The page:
Chinese Workers, 1800s
Image credit:  Modesto Art Museum

I ate wind and tasted waves for more than twenty days.

Fortunately, I arrived safely on the American continent.

I thought I could land in a few days.

How was I to know I would become a prisoner suffering in the wooden building?

The barbarians’ abuse is really difficult to take.

When my family’s circumstances stir my emotions, a double stream of tears flows.

I only wish I can land in San Francisco soon,

Thus sparing me this additional sorrow here.”

–Poem inscribed in Angel Island barracks wall

The story of large-scale Chinese immigration to the United States begins in the 1850s. Most came from Guangdong Province, wracked for decades by civil and economic unrest. Gam Saan, or “Gold Mountain,” held the promise of wealth that could enrich an entire village.

When the Gold Rush subsided, Chinese men found work on the Transcontinental Railroad. They would build 90% of the Central Pacific Railroad, laying track in record time. However, while the Chinese were initially heralded for their industry and efficiency, they would become targets of harassment and violence. In 1882, when Chinese immigrants were 0.21% of the population, Congress passed the Exclusion Act. From 1910 to 1940, the Angel Island Immigration Station played an important role in the enforcement of the law. Poems inscribed into the barracks walls give us a glimpse into life for those waiting to learn their fates.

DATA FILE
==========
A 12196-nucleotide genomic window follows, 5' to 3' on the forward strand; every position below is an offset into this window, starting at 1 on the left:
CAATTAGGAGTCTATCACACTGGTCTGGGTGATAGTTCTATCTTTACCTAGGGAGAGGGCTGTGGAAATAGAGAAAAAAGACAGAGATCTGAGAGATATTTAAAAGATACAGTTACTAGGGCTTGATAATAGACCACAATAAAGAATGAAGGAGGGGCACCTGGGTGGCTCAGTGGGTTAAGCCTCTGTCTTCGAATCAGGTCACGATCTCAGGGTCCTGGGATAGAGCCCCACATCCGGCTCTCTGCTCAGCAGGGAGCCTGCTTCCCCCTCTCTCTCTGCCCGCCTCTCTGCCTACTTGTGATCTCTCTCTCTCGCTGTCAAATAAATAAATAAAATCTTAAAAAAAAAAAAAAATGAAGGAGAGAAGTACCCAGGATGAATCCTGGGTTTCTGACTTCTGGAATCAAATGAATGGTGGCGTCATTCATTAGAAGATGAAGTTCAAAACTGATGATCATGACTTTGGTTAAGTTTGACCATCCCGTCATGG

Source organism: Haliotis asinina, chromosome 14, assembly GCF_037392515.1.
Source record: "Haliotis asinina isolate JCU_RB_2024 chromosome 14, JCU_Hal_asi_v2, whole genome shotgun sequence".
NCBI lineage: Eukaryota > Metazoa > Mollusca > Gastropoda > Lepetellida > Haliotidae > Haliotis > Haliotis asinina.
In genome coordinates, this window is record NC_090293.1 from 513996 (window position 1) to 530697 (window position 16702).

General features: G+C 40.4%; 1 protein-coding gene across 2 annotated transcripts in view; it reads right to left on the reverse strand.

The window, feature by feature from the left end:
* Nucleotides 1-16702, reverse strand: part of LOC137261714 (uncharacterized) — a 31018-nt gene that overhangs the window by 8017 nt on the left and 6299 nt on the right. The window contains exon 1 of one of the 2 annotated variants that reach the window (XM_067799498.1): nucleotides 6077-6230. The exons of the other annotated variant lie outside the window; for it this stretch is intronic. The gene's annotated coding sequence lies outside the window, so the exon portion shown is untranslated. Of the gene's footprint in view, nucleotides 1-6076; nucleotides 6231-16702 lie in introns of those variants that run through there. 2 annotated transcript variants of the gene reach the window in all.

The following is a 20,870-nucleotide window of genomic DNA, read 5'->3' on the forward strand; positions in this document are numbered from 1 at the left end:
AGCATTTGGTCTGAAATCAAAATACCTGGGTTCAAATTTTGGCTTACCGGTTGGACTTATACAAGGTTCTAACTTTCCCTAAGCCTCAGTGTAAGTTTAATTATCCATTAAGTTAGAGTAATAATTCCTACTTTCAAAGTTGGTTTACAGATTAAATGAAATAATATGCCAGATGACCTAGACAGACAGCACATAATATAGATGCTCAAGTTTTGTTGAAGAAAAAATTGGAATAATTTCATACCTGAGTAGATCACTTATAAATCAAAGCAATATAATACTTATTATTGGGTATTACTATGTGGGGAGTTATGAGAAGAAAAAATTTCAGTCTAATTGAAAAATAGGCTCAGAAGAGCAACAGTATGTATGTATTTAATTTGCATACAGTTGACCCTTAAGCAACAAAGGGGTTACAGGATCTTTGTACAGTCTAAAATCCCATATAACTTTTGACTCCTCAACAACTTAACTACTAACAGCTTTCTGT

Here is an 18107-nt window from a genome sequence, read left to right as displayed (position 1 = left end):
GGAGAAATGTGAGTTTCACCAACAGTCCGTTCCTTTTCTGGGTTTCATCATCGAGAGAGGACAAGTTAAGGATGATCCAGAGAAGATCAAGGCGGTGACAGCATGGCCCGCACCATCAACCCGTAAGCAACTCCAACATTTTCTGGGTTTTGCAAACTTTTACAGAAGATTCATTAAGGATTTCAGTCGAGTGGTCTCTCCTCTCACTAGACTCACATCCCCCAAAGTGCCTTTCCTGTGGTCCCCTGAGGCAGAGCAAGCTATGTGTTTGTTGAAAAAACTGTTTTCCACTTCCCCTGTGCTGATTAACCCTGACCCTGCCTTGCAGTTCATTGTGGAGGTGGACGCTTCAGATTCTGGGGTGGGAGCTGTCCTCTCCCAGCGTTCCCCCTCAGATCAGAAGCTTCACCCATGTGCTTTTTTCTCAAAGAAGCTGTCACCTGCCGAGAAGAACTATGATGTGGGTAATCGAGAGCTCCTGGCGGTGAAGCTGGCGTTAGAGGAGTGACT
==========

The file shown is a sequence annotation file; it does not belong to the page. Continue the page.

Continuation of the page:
Additional Reading and Listening:

Angel Island Immigration Station (website)

Angel Island Poems read in Toishanese (YouTube)

Building the Transcontinental Railroad by Linda Thompson (for school-age readers)

The Chinese and the Iron Road: Building the Transcontinental Railroad by Gordon Chang

History that Doesn’t Suck Podcast Episode 85

Text of the Chinese Exclusion Act

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